Love (Maupassant)

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Summary of the Short Story
Microsummary: A man recalled a hunting trip with his cousin, during which they killed a pair of ducks, and the male duck's mournful cries for its mate deeply affected the man.

A man with a deep love for hunting was invited by his cousin, Karl, to go duck hunting in the marshes at daybreak. The man had a particular fascination with marshes, as they seemed to hold a mysterious and profound secret. They arrived at Karl's manor farm, which was surrounded by woods and a marsh, and made plans for their early morning hunt.

The Narrator — narrator; passionate about hunting; sensitive to the emotions of animals.
Karl de Rauville — narrator's cousin; country gentleman; jolly, strong, bearded, and witty.

They set out in the freezing cold, bundled up in animal skins, and reached the marsh. They built a small fire in a glass hut to keep warm while they waited for the ducks to awaken. As the sky began to lighten, they heard the cries of the wild birds and began shooting at them as they flew overhead. The man was deeply moved by the sound of the birds' cries, feeling as if they were sighs from the heart of the world.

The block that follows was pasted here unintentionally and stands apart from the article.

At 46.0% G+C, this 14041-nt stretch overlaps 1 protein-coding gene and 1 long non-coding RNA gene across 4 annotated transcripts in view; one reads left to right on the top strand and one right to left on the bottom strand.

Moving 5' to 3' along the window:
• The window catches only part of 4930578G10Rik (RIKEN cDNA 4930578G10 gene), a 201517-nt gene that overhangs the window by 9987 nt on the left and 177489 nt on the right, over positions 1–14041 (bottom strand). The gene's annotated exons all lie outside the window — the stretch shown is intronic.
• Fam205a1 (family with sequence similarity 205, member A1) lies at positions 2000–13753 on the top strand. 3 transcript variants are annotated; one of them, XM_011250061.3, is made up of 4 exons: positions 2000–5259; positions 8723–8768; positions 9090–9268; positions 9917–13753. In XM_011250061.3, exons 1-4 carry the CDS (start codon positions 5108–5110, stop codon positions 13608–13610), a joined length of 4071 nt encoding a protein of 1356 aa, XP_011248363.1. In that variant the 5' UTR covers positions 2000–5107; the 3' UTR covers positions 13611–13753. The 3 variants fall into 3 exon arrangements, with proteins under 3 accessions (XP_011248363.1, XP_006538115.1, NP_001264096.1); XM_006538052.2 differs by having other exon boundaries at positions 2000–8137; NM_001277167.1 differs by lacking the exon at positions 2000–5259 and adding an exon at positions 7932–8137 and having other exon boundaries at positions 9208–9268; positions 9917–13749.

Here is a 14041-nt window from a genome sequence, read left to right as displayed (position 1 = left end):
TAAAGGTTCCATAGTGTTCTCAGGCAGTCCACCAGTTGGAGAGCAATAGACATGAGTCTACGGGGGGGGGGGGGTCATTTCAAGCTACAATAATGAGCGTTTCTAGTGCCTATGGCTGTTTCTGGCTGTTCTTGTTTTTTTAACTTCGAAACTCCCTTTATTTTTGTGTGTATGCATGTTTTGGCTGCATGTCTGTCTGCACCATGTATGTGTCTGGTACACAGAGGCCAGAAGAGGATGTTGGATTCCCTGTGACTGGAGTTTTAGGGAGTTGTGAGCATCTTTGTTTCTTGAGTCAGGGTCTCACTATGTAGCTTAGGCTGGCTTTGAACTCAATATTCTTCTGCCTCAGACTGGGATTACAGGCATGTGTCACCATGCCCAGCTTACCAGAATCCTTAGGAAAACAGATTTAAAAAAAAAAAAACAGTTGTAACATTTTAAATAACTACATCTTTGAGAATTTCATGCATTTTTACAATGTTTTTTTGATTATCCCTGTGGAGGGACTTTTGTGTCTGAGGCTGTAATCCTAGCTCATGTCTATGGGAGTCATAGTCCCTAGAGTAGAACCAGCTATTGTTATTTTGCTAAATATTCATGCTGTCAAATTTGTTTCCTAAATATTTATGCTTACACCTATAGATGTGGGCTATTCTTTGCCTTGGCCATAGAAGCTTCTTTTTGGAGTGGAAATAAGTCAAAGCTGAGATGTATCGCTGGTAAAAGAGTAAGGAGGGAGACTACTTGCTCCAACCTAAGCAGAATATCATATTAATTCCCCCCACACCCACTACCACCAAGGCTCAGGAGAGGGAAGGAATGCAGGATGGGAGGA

Never has bitterness of grief so torn my heart as this desolate call, the mournful reproach of this poor bird lost in space.

As they were about to leave, the man shot a silver-breasted teal out of the sky. Its mate began to circle above them, crying out in grief. Karl suggested leaving the dead bird on the ground to lure the mate closer. The grieving bird eventually came close enough for Karl to shoot it down as well.

He did come, indeed, quite careless of any danger, drawn by his bird’s love for the other whom I had killed.

The man felt a deep sadness for the two birds, who were now both dead because of their love for each other. He buried them together in the marsh and left for Paris that same day.